After decades of hurricanes, the head of the weather service will retire

Louis Uchelini witnessed dangerous storms – one of the most famous political and meteorological events – and he survived. He now retires eight years later, leading the National Weather Service.

Uklini will step down at the end of the year after 43 years of research, forecasting and weather forecasting due to political turmoil following a change in the White House climate change forecast.

After learning how to speak on the island of Long Island in the 1960s, Hurricane Donna began talking about the clouds and the snow on the earth. It made him a geographer. He then authored more than 70 scientific studies and books to help create a system for winter storms.

Euclini 72 spoke to the Associated Press about the era – including a clash with the Trump administration over a hurricane forecast, his love for hurricanes and efforts to reduce the effects of severe weather. Discussion on the aftermath of Hurricane Ida in New York Adjusted for comparison and length.

Q: The weather service has improved its forecasts over the years, but these findings are often exacerbated by climate change. Annoying?

A: We are not upset by this, it is the one who brings us to work every day. We want to do better. We want to be able to work in this new climate. And it’s not just floods. It’s not just hurricanes. It’s not just bad weather and skiing. Check the fire weather. We used to have hot weather. We now have a year of fiery weather.

What I can do and what the weather service is up to is to deal with natural phenomena as we know it, to learn more about them, to be able to connect with the people who really need to cope. Reduce impact.

We have a social issue here in which the infrastructure in New York City, southwest of Nashville, can travel in three inches of rain in three inches., Tennessee. Is the infrastructure ready for these waves? It does not seem so.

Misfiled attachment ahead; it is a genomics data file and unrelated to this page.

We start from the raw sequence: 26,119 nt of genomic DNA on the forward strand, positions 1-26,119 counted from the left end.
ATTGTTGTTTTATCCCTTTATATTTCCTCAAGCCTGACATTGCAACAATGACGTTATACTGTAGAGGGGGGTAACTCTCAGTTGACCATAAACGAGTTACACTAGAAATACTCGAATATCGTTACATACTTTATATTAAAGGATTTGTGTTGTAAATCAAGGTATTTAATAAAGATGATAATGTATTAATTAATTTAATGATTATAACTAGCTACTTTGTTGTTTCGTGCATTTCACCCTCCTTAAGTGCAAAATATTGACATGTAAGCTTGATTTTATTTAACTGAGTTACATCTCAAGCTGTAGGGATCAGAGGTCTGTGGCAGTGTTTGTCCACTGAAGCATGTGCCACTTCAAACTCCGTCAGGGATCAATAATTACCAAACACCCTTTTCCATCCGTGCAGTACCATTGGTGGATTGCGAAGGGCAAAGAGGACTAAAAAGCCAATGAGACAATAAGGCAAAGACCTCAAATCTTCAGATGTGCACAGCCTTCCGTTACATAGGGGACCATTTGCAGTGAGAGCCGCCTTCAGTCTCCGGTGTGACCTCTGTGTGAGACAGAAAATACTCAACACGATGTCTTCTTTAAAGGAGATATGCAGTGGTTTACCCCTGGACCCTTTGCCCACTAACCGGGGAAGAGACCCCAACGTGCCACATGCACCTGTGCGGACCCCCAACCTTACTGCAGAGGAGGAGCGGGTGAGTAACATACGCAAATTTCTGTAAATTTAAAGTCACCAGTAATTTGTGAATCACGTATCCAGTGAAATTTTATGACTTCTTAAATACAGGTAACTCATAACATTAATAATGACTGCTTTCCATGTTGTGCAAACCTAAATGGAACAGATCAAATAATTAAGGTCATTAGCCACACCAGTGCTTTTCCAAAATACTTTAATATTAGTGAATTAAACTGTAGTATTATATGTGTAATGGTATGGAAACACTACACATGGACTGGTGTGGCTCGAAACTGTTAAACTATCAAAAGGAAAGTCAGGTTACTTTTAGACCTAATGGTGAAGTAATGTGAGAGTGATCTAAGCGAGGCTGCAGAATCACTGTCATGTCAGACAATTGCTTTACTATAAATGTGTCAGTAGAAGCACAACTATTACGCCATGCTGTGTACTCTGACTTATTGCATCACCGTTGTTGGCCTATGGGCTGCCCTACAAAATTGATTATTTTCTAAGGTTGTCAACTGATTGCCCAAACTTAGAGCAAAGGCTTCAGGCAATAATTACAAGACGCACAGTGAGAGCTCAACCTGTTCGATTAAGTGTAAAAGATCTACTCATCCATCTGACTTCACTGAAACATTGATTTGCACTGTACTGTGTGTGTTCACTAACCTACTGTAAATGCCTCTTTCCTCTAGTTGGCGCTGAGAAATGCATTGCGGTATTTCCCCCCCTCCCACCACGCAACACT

Q: During Hurricane Doria, then President Donald Trump made a mistake when he was actually heading to the East Coast. Someone in the White House used a sharp point to relate Dorian’s predictions to the president. Alabama weather meteorologists disagree with the president, and he is disciplined. What was Sharpiegate Like you?

Answer: I immediately realized that this would be the greatest leadership I have ever had and will never have.

(Public condemnation) I received a call for respect ten minutes before his release. And I said, “This is not going to go down well.” So we had to follow him (the Alabama office meteorologist) through his private cell to make sure I had my back.

Q: That was Friday night. Coincidentally, you are scheduled to speak at the Alabama Climate Conference on Monday morning. And publicly thanked Alabama meteorologists have done the right thing and are in conflict with the White House. Were you worried?

A: I was ready to be fired for opposing the White House. I did not use the word White House and I did not use the word President.

Q: How did they show interest in the weather?

Answer: The moment I realized that this was what I had been doing all my life was 1960. Hurricane Donna was just around the corner. And then in December 1960 we had a huge hurricane.

And then we had a January 1961 hurricane, hitting another 15, 16 inches of ice on Long Island. And then we found the storm from February 2 to 4, which threw two feet. And get this, the ski is broken at the end of the road.

Q – Which weather app on your phone?

Answer – I have no apps on my phone. I use the weather service and other inputs, but I can tell you, my wife has weather apps on her phone and she shows me some things and says “OK”.


The Associated Press Department of Health and Science receives support from Howard Hughes Medical Science Department. A.P. Only responsible for all content.


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